“While hacking a wireless presenter doesn’t sound like something worthwhile or interesting, [Niels Teusink] demonstrates that these little devices often are a lot more powerful than we give them credit.
With an Arduino, plenty of research, and some heavy sniffing of a wireless presenter’s SPI and then wireless interface [Niels] is able to emulate an entire keyboard. Sending commands as harmless as “next slide” to the devastating “[Win+R] Format C:”. Hopefully anyone planning such a project at the next Apple or Microsoft keynote just intends some gentle fun.”
Here is some more Tech News from around the web:
- NETGEAR RangeMax Dual Band Wireless-N Gigabit Router WNDR3700 Review @ Madshrimps
- Insignia NS-WBRDVD Review @ Digital Trends
- Acer and Asustek complete digesting netbook inventory @ DigiTimes
- Microsoft Patch Tuesday for July 2010: four bulletins @ Ars Technica
- Google Voice @ Computing on Demand
- Micro SIM card cutters for imported iPhone 4 users @ FunkyKit
- Joby Gorillatorch @ CCE Reviews
- New Forums Giveaway! @ ThinkComputers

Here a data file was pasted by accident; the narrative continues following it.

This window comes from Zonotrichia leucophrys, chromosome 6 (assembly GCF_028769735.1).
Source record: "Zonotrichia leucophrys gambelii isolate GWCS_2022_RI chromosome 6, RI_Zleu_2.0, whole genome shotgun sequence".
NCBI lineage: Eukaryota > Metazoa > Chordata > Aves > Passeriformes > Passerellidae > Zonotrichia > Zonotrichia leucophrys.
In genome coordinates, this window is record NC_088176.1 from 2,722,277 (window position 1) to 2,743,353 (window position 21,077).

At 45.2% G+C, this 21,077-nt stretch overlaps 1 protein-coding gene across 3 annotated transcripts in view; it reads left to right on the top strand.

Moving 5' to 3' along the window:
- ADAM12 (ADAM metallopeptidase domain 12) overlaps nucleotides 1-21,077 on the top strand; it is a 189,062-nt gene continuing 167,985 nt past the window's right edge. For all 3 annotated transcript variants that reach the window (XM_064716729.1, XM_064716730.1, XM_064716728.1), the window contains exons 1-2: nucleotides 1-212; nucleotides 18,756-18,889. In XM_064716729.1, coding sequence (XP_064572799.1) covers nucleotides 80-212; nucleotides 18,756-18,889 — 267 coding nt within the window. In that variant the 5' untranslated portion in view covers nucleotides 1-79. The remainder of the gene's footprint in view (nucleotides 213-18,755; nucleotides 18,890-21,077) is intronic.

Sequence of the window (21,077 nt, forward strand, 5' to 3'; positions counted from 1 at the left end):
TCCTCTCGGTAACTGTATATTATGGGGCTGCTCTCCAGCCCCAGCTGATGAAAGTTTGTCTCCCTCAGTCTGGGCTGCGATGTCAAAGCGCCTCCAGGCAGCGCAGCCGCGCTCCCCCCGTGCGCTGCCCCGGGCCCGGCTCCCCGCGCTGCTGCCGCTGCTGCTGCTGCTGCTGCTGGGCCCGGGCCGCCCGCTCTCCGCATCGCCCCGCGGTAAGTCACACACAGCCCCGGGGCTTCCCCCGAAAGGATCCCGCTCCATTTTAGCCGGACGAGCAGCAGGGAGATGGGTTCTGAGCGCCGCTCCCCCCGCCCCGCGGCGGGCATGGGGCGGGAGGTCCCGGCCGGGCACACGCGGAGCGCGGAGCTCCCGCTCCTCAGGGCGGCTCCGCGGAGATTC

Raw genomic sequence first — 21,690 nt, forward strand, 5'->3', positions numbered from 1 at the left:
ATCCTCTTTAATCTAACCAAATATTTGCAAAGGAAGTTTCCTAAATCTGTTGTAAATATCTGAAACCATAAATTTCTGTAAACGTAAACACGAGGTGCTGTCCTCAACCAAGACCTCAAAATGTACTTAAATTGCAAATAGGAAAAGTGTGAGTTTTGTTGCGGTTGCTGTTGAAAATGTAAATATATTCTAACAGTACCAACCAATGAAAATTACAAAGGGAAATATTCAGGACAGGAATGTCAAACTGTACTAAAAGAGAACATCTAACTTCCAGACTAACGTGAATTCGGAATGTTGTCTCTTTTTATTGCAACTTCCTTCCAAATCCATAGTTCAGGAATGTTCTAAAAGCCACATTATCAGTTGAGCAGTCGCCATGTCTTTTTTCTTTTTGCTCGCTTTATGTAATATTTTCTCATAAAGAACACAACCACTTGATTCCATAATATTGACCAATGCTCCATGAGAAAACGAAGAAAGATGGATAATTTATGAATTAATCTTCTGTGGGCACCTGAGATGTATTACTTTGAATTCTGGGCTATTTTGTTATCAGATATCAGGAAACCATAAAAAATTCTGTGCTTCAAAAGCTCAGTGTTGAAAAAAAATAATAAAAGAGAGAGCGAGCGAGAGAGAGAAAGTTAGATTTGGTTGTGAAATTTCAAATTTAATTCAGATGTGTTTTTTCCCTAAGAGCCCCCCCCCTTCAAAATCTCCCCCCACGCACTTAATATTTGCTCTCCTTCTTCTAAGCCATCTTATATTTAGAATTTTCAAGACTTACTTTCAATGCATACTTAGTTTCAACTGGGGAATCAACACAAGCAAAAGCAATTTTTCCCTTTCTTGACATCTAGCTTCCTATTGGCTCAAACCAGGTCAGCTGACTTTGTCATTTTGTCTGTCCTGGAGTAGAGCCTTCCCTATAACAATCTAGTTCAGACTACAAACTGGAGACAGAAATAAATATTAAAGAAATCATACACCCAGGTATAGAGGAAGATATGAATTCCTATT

Source: Hack a Day
If you weren’t aware previously, you definitely should realize that the signals wireless keyboards send are rather easy to intercept and crack. The way they are encrypted allows a dictionary attack to break the code within the character limit for a Tweet. In many cases that would only allow someone to know how often you circle strafe but can also be a major concern when it comes to passwords. Another recently broken encryption is the one protecting wireless presenters, those handy devices used to move PowerPoint slides in corporate presentations forward. A little gadget that is relatively easy to make and program will let you remap the keys on the presenter to something more interesting. While Hack a Day suggests that a mapping of “[Win+R] Format C:” is certainly possible , there are many other amusing and less destructive commands you could choose to use.